An Inspector Calls - Quiz - York Notes Blog
AO3 Show understanding of the relationships between texts and the contexts in . In Act 2 of An Inspector Calls, Sheila says to her mother, Mrs Birling, 'But we must distress, but when the real test comes she fails to do so - pretends to be a . An Inspector Calls study guide contains a biography of J.B. Priestley, literature Eric. Goole. Sheila. 10 What is Mrs. Birling's first name? Sybil. At the start of the act, there are hints that Gerald and Sheila's relationship is not perfect: Mr Birling blames the Inspector for disrupting family relationships.
By the time she reaches Eric and Sybil, Eva is desperate and resourceful in trying to get herself help. Eva is always referred to in a positive light by the characters that met her but the Inspector never lets the audience or the Birlings and Gerald forget her gruesome death. The Inspector's final speech reveals Priestley's lesson that there are millions of Eva Smiths being exploited and this must not continue.
How is Eva Smith like this? Evidence Analysis Strong willed Eva Smith shows that she is strong willed when she organises a strike for higher wages.
This shows that she is not afraid to stand up to 'hard-headed' business men like Mr Birling. A good worker too.
- An Inspector Calls - Illustrating and Supporting Points
In fact, the foreman there told me he was ready to promote her into what we call a leading operator - head of a small group of girls. At the beginning of Act One, Mr Birling is described as being 'rather provincial in his speech'.
What does this mean?
Mr Birling speaks in an aristocratic manner Mr Birling has a Northern accent Mr Birling uses a regional dialect in his speech Mr Birling speaks English with a foreign accent 'Provincial' means from the provinces, i.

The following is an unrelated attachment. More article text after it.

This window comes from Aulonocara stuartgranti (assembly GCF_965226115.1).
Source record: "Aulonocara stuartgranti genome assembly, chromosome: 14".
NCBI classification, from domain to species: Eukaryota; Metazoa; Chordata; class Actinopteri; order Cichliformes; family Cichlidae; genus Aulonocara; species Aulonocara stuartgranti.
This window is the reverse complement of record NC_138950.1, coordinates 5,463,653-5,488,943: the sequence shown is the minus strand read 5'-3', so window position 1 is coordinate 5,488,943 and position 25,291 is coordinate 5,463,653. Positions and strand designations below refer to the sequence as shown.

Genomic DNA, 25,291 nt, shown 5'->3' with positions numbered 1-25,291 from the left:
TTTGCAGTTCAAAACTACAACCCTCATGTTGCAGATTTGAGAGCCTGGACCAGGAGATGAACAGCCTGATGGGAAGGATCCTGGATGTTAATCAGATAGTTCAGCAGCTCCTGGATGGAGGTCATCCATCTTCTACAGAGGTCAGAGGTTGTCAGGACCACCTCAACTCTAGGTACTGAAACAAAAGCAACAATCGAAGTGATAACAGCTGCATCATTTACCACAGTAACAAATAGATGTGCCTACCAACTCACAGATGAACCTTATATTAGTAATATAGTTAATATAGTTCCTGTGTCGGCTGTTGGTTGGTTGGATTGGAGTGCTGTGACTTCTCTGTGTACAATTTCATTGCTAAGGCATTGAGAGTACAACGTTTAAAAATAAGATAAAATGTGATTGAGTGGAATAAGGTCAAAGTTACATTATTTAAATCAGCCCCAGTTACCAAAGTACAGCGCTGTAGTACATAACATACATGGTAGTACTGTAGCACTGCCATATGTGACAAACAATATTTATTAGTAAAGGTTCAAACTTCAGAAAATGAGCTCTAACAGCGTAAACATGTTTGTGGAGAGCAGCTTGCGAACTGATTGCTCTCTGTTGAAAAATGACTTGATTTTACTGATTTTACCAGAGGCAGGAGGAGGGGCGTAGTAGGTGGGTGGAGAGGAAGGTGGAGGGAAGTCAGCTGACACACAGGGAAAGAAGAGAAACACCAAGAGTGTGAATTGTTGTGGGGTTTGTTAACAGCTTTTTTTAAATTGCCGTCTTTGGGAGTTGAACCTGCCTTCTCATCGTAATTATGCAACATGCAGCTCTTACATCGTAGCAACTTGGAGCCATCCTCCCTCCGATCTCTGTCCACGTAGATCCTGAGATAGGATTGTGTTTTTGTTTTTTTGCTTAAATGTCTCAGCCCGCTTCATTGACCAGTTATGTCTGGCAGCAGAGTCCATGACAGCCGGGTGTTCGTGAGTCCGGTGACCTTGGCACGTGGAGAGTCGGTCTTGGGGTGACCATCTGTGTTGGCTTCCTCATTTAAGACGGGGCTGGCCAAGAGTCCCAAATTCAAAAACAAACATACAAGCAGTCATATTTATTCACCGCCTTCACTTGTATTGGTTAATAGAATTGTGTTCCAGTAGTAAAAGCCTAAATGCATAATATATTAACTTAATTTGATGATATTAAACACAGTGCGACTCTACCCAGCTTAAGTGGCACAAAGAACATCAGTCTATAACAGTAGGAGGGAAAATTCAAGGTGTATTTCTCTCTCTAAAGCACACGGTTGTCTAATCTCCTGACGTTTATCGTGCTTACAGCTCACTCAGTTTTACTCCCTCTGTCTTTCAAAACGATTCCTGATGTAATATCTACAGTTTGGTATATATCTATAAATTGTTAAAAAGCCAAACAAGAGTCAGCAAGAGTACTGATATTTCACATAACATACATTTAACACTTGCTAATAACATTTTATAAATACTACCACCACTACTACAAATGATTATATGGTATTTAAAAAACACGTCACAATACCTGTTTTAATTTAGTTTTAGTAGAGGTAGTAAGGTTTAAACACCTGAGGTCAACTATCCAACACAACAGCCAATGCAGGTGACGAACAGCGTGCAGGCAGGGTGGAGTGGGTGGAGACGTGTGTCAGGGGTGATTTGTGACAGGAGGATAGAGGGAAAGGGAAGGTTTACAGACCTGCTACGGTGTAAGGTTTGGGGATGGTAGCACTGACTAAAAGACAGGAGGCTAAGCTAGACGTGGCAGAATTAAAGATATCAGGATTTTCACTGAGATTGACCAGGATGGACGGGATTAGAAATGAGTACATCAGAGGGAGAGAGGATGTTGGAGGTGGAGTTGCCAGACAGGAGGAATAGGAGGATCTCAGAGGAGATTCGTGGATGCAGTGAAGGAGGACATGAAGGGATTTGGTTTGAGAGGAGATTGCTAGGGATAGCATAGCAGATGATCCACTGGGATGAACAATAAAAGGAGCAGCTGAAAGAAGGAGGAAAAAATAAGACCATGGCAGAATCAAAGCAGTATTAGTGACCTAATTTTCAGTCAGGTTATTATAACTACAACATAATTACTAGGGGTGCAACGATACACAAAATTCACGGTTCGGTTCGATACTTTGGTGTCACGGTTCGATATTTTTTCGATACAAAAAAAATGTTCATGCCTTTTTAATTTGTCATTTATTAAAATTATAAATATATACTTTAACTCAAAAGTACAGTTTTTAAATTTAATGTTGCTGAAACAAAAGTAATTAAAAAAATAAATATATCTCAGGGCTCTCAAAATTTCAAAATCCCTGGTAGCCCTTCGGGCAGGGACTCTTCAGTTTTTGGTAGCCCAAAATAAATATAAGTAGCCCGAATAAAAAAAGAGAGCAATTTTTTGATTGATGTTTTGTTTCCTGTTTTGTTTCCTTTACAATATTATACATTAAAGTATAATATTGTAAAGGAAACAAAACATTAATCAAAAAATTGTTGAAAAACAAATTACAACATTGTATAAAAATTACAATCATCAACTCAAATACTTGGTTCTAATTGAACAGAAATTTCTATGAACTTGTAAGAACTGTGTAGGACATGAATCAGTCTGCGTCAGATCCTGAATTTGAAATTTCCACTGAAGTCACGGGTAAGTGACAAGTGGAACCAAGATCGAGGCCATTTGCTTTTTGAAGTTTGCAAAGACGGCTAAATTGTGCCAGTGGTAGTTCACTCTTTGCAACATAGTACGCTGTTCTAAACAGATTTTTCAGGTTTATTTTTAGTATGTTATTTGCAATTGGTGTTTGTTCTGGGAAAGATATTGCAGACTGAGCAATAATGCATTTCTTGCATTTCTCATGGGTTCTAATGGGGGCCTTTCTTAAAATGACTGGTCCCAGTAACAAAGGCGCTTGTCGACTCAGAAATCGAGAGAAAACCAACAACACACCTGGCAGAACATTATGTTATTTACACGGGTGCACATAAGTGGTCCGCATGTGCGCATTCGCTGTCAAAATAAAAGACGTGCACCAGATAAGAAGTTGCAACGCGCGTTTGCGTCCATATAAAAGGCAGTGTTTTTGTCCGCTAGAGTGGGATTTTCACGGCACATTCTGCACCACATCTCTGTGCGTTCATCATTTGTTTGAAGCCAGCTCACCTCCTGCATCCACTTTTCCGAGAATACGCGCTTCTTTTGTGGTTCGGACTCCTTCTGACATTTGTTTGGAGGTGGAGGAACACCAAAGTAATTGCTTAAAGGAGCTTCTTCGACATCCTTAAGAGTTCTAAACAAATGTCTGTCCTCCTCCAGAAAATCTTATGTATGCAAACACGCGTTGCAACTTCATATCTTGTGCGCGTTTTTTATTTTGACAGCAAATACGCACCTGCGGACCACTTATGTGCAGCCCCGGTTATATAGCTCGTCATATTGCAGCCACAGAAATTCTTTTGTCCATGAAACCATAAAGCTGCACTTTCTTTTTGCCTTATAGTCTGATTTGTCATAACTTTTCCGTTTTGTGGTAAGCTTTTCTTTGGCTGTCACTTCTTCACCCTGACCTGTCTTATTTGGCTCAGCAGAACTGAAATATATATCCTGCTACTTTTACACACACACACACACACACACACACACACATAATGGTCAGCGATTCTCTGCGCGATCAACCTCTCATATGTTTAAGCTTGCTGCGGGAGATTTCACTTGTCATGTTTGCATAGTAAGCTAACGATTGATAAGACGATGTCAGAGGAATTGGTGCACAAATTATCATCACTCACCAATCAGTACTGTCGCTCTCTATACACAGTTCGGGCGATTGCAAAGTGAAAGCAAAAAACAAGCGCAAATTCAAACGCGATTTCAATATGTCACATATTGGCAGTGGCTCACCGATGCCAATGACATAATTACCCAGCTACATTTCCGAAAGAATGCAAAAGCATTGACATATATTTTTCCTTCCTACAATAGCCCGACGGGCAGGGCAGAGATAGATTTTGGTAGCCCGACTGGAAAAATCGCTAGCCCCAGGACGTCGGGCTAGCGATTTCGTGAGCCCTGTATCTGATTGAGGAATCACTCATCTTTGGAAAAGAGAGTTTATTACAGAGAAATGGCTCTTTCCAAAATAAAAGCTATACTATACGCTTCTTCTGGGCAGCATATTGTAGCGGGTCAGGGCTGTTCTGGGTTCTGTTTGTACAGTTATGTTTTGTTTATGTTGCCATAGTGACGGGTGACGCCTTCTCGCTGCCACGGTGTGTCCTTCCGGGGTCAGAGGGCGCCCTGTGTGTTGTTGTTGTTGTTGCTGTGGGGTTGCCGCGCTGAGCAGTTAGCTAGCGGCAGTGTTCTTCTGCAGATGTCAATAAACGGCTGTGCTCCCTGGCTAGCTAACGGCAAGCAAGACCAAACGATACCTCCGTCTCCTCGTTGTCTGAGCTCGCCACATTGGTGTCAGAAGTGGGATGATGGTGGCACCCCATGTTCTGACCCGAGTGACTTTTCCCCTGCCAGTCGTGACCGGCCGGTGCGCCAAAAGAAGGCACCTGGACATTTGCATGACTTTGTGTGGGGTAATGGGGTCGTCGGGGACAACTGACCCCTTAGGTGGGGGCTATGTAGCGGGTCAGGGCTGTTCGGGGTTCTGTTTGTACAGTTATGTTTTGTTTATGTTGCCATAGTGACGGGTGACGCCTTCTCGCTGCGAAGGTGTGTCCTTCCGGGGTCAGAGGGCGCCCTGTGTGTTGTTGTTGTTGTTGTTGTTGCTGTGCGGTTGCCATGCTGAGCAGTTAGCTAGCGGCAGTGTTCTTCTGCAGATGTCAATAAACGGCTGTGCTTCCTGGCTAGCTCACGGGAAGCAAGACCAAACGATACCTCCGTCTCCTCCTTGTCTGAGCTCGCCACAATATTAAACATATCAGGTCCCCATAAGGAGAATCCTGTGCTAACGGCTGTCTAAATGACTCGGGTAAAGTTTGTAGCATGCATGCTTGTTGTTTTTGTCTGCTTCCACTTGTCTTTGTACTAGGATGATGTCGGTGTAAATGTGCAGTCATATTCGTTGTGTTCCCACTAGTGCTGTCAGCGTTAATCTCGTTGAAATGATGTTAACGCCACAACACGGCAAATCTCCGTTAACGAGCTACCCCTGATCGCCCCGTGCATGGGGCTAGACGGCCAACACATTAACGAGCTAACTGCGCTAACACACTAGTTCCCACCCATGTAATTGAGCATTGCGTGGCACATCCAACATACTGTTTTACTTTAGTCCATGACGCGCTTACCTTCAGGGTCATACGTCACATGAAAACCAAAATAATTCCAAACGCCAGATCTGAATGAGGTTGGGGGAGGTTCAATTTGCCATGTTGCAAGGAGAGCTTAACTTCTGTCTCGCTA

This is one of the ways he shows himself to be his wife's social inferior 3. Which of the following does NOT accurately describe Gerald? Confident A bit of a dandy Capable of dishonesty The introduction to Act One describes Gerald as "too manly to be a dandy".
This places him in contrast to Eric 4. Her calm good sense Her continual feeling of rage against the world A firm belief in her own superiority Mrs Birling's manner of speaking makes clear her awareness of the higher social status she occupies.
An Inspector Calls - Character
This awareness is evident in her dealings with others, except with Gerald, who shares her status 5. Which one of the following adjectives does NOT describe Eric? Mrs Birling ridicules Eva Smith for having "feelings". Mrs Birling finds the idea of a poor woman such as Eva Smith having moral values "ridiculous" and "absurd". It is important to be clear about whose viewpoint is being expressed.
In this case the point is being made about Mrs Birling's attitudes 7.
GCSE J B Priestley | Character Revision, An Inspector Calls
Gerald's pause before describing Daisy Renton as "intensely grateful" implies that he could go into greater detail if he wished to do so.
Gerald explains that Daisy Renton's feelings for him arose from her intense gratitude for his kindness. All of the above. There are several ways to use evidence correctly!
An Inspector Calls – Quiz
Variety keeps your writing interesting 8. And to that I say — fiddlesticks! Mr Birling expresses his contempt for those who warn of war with his colloquial exclamation, "fiddlesticks".
Mr Birling does not believe that "war" is inevitable. It can be tricky to use evidence. Make the point clearly, add the evidence in support and remember to check that the sentence is grammatical 9.
Yes, a very good time — and soon it'll be an even better time. Last month, just because the miners came out on strike, there's a lot of wild talk about possible labour trouble in the near future.
Relationships - An Inspector Calls - English Literature Revision
We've passed the worst of it. Mr Birling gives Sheila and Gerald advice for when they "marry". Mr Birling's optimism is misplaced when he states confidently that times are improving and that the country has "passed the worst of it".
Wild "talk", "miners'" strikes and "possible" labour trouble make Mr Birling "worry".